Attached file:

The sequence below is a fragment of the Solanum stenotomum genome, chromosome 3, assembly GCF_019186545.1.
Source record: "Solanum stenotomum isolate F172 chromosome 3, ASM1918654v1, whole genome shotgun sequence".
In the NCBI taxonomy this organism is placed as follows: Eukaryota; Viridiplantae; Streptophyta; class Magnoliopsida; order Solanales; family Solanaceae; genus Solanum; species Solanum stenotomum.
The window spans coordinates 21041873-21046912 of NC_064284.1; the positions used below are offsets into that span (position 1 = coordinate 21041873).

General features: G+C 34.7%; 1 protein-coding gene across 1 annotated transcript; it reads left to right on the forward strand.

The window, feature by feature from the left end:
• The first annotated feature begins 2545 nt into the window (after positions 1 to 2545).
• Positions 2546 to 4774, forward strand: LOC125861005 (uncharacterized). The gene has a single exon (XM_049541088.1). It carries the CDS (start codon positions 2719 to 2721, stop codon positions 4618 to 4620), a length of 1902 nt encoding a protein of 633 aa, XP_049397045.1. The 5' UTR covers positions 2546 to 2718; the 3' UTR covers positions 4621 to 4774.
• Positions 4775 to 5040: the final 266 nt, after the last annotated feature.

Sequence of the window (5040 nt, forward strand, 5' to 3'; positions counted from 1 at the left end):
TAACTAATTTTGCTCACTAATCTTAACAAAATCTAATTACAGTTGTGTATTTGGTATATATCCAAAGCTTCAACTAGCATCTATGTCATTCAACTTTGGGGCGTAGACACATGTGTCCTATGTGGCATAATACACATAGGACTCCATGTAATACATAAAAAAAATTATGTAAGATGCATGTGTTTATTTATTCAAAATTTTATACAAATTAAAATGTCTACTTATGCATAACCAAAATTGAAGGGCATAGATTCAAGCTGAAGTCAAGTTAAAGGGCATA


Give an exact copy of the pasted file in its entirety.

The sequence below is a fragment of the Solanum stenotomum genome, chromosome 3, assembly GCF_019186545.1.
Source record: "Solanum stenotomum isolate F172 chromosome 3, ASM1918654v1, whole genome shotgun sequence".
In the NCBI taxonomy this organism is placed as follows: Eukaryota; Viridiplantae; Streptophyta; class Magnoliopsida; order Solanales; family Solanaceae; genus Solanum; species Solanum stenotomum.
The window spans coordinates 21041873-21046912 of NC_064284.1; the positions used below are offsets into that span (position 1 = coordinate 21041873).

General features: G+C 34.7%; 1 protein-coding gene across 1 annotated transcript; it reads left to right on the forward strand.

The window, feature by feature from the left end:
• The first annotated feature begins 2545 nt into the window (after positions 1 to 2545).
• Positions 2546 to 4774, forward strand: LOC125861005 (uncharacterized). The gene has a single exon (XM_049541088.1). It carries the CDS (start codon positions 2719 to 2721, stop codon positions 4618 to 4620), a length of 1902 nt encoding a protein of 633 aa, XP_049397045.1. The 5' UTR covers positions 2546 to 2718; the 3' UTR covers positions 4621 to 4774.
• Positions 4775 to 5040: the final 266 nt, after the last annotated feature.

Sequence of the window (5040 nt, forward strand, 5' to 3'; positions counted from 1 at the left end):
TAACTAATTTTGCTCACTAATCTTAACAAAATCTAATTACAGTTGTGTATTTGGTATATATCCAAAGCTTCAACTAGCATCTATGTCATTCAACTTTGGGGCGTAGACACATGTGTCCTATGTGGCATAATACACATAGGACTCCATGTAATACATAAAAAAAATTATGTAAGATGCATGTGTTTATTTATTCAAAATTTTATACAAATTAAAATGTCTACTTATGCATAACCAAAATTGAAGGGCATAGATTCAAGCTGAAGTCAAGTTAAAGGGCATA